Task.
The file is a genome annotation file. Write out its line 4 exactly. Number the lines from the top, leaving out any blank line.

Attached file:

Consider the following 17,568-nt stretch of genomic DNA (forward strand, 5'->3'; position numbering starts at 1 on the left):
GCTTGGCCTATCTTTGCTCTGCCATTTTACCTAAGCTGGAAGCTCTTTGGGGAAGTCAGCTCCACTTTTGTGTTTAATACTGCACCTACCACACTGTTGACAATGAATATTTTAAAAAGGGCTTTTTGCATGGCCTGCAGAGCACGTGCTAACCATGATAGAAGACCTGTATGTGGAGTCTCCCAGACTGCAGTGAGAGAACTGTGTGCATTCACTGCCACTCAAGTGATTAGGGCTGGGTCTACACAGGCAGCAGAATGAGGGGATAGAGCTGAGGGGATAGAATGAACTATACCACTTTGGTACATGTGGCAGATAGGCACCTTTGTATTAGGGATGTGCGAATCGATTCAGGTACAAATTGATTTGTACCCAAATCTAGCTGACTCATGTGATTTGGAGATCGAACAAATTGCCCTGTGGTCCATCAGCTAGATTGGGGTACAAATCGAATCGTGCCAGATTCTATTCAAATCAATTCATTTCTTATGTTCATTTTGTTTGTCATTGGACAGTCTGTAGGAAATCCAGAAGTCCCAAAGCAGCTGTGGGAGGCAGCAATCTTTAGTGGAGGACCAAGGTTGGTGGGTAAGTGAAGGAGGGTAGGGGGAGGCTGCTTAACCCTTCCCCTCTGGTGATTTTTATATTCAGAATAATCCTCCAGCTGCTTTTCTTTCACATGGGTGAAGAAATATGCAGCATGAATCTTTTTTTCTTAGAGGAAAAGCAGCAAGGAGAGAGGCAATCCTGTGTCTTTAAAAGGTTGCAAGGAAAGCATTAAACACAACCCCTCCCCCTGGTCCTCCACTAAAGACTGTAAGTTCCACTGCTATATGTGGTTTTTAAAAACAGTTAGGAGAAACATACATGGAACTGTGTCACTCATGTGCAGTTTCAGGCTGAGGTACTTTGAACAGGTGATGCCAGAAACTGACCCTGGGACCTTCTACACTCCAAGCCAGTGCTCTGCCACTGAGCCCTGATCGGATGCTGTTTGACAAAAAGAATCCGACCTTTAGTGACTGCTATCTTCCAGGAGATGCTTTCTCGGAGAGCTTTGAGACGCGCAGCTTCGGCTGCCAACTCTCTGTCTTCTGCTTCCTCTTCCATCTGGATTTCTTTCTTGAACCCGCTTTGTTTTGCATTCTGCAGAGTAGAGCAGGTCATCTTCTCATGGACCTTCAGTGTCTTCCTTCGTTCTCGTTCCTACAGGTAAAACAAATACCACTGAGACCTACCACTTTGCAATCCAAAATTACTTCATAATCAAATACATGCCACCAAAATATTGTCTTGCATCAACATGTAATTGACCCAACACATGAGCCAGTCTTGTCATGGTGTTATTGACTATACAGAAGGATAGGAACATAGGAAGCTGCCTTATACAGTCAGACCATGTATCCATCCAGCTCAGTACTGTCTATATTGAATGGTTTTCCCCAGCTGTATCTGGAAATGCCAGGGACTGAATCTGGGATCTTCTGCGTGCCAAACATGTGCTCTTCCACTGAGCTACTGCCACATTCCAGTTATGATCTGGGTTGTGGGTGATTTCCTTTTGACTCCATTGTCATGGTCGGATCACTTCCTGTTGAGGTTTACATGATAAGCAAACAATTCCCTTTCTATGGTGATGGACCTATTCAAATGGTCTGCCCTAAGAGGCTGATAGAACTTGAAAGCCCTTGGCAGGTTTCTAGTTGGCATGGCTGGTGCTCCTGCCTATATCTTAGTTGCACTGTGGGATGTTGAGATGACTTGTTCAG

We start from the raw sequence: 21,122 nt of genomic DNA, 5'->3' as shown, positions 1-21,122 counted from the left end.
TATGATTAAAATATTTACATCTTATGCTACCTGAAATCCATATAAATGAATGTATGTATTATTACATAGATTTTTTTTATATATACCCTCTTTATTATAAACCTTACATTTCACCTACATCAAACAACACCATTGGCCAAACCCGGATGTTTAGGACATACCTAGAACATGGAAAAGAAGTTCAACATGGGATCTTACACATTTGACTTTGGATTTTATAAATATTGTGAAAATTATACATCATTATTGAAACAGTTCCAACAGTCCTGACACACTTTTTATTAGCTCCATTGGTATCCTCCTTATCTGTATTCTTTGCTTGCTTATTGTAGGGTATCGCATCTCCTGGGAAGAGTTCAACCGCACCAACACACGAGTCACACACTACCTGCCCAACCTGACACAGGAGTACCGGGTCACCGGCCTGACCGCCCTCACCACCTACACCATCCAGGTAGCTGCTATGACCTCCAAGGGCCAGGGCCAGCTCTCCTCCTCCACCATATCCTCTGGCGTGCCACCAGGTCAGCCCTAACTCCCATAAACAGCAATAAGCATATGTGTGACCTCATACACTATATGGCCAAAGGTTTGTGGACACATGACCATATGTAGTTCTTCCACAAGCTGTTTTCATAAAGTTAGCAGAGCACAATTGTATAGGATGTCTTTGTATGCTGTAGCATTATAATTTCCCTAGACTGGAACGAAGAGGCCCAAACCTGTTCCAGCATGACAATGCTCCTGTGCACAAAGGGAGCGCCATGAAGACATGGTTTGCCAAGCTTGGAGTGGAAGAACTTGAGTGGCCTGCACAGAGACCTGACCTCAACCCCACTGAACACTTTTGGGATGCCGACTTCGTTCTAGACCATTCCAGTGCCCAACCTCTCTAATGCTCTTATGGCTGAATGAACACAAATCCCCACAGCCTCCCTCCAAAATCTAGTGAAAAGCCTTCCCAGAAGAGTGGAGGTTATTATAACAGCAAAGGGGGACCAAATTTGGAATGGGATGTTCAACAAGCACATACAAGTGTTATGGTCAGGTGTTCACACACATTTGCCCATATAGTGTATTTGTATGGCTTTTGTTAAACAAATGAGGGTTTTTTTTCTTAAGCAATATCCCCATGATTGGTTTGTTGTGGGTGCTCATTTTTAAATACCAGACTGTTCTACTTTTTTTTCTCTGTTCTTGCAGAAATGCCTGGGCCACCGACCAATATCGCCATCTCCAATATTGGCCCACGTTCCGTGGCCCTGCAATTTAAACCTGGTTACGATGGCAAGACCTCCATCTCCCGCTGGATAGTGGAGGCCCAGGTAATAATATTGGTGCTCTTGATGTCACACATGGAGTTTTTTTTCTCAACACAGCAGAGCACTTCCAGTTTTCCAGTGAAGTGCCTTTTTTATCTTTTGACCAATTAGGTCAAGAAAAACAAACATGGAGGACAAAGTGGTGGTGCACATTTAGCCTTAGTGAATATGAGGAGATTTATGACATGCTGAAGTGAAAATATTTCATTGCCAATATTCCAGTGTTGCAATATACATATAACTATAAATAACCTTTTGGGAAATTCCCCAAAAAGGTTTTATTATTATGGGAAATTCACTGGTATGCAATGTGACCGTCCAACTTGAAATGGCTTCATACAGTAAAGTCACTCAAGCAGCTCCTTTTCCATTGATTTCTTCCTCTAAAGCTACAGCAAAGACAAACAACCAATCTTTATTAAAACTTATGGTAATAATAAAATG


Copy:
TATGATTAAAATATTTACATCTTATGCTACCTGAAATCCATATAAATGAATGTATGTATTATTACATAGATTTTTTTTATATATACCCTCTTTATTATAAACCTTACATTTCACCTACATCAAACAACACCATTGGCCAAACCCGGATGTTTAGGACATACCTAGAACATGGAAAAGAAGTTCAACATGGGATCTTACACATTTGACTTTGGATTTTATAAATATTGTGAAAATTATACATCATTATTGAAACAGTTCCAACAGTCCTGACACACTTTTTATTAGCTCCATTGGTATCCTCCTTATCTGTATTCTTTGCTTGCTTATTGTAGGGTATCGCATCTCCTGGGAAGAGTTCAACCGCACCAACACACGAGTCACACACTACCTGCCCAACCTGACACAGGAGTACCGGGTCACCGGCCTGACCGCCCTCACCACCTACACCATCCAGGTAGCTGCTATGACCTCCAAGGGCCAGGGCCAGCTCTCCTCCTCCACCATATCCTCTGGCGTGCCACCAGGTCAGCCCTAACTCCCATAAACAGCAATAAGCATATGTGTGACCTCATACACTATATGGCCAAAGGTTTGTGGACACATGACCATATGTAGTTCTTCCACAAGCTGTTTTCATAAAGTTAGCAGAGCACAATTGTATAGGATGTCTTTGTATGCTGTAGCATTATAATTTCCCTAGACTGGAACGAAGAGGCCCAAACCTGTTCCAGCATGACAATGCTCCTGTGCACAAAGGGAGCGCCATGAAGACATGGTTTGCCAAGCTTGGAGTGGAAGAACTTGAGTGGCCTGCACAGAGACCTGACCTCAACCCCACTGAACACTTTTGGGATGCCGACTTCGTTCTAGACCATTCCAGTGCCCAACCTCTCTAATGCTCTTATGGCTGAATGAACACAAATCCCCACAGCCTCCCTCCAAAATCTAGTGAAAAGCCTTCCCAGAAGAGTGGAGGTTATTATAACAGCAAAGGGGGACCAAATTTGGAATGGGATGTTCAACAAGCACATACAAGTGTTATGGTCAGGTGTTCACACACATTTGCCCATATAGTGTATTTGTATGGCTTTTGTTAAACAAATGAGGGTTTTTTTTCTTAAGCAATATCCCCATGATTGGTTTGTTGTGGGTGCTCATTTTTAAATACCAGACTGTTCTACTTTTTTTTCTCTGTTCTTGCAGAAATGCCTGGGCCACCGACCAATATCGCCATCTCCAATATTGGCCCACGTTCCGTGGCCCTGCAATTTAAACCTGGTTACGATGGCAAGACCTCCATCTCCCGCTGGATAGTGGAGGCCCAGGTAATAATATTGGTGCTCTTGATGTCACACATGGAGTTTTTTTTCTCAACACAGCAGAGCACTTCCAGTTTTCCAGTGAAGTGCCTTTTTTATCTTTTGACCAATTAGGTCAAGAAAAACAAACATGGAGGACAAAGTGGTGGTGCACATTTAGCCTTAGTGAATATGAGGAGATTTATGACATGCTGAAGTGAAAATATTTCATTGCCAATATTCCAGTGTTGCAATATACATATAACTATAAATAACCTTTTGGGAAATTCCCCAAAAAGGTTTTATTATTATGGGAAATTCACTGGTATGCAATGTGACCGTCCAACTTGAAATGGCTTCATACAGTAAAGTCACTCAAGCAGCTCCTTTTCCATTGATTTCTTCCTCTAAAGCTACAGCAAAGACAAACAACCAATCTTTATTAAAACTTATGGTAATAATAAAATG